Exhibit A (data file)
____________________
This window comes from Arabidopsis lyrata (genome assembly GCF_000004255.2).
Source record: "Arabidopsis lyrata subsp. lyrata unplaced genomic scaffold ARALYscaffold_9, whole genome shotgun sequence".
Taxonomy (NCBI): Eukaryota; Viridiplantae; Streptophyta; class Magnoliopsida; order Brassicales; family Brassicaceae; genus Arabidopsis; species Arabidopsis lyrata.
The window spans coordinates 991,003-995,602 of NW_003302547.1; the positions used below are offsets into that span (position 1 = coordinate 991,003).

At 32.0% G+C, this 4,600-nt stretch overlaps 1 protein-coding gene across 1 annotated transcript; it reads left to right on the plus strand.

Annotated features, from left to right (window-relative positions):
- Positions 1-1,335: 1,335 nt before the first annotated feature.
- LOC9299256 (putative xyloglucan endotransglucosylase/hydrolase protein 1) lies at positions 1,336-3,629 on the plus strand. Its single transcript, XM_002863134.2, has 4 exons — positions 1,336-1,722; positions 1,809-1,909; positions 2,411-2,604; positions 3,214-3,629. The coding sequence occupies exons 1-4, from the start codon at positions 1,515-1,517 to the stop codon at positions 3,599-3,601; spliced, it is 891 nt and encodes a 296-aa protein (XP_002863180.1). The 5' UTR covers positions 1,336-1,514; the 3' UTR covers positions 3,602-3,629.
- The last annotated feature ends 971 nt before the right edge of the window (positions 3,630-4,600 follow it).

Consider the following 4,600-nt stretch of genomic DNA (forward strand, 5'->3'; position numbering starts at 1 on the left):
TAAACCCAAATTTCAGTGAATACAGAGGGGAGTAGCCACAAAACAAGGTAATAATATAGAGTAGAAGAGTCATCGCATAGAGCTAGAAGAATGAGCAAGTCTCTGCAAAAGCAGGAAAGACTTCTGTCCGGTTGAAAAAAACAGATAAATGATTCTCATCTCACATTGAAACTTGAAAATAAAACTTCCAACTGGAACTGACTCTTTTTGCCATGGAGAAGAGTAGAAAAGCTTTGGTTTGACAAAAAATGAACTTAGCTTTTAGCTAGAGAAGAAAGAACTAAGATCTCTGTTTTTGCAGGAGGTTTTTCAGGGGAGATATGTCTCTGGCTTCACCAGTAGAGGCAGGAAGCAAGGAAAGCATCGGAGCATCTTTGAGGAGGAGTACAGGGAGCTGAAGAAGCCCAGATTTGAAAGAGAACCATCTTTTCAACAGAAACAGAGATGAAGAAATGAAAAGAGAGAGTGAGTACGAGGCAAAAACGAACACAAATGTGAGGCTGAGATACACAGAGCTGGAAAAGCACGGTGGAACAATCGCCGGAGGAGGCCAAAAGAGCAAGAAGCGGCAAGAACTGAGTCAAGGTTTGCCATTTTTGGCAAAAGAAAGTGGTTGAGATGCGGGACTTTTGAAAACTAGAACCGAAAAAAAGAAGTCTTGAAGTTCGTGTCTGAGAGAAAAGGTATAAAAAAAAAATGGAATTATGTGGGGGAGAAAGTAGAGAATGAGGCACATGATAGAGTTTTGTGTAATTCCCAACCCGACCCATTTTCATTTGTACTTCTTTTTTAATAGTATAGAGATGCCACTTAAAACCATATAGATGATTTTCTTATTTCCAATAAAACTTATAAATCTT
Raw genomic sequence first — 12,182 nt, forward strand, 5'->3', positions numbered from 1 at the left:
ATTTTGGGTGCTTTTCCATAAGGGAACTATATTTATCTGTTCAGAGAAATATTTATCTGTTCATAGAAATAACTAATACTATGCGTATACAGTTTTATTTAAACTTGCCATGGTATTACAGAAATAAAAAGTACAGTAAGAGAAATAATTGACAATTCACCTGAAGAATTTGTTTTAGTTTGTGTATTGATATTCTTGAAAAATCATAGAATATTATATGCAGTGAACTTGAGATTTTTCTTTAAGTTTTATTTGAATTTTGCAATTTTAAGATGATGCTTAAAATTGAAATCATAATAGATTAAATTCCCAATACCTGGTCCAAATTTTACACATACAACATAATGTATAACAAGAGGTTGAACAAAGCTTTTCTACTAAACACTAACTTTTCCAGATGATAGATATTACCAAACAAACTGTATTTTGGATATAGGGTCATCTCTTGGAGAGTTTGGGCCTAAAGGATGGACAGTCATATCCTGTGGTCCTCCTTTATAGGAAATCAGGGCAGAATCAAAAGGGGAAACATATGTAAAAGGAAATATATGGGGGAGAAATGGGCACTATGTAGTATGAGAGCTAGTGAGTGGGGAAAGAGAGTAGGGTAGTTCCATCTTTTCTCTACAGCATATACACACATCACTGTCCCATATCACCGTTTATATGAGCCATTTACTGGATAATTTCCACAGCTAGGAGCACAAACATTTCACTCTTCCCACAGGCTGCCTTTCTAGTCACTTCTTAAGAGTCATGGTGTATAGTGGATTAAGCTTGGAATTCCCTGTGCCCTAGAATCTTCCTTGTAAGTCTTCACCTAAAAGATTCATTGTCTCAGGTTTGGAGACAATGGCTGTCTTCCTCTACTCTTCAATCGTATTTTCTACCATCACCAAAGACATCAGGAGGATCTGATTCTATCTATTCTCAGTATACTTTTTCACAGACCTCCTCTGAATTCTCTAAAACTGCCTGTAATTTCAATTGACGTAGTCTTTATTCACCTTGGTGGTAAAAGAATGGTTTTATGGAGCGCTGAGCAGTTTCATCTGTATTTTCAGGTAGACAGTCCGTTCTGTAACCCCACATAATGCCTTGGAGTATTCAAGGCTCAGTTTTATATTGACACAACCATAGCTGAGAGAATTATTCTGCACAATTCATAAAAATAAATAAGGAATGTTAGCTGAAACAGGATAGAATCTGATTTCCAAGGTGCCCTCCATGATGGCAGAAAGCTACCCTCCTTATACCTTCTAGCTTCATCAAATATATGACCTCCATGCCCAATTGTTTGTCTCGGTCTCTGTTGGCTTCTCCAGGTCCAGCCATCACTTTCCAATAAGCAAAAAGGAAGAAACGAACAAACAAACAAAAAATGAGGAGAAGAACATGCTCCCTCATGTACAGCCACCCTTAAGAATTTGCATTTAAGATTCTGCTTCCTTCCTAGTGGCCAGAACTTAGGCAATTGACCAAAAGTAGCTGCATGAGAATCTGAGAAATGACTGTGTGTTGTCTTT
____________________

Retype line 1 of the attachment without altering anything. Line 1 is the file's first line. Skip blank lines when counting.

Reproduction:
This window comes from Arabidopsis lyrata (genome assembly GCF_000004255.2).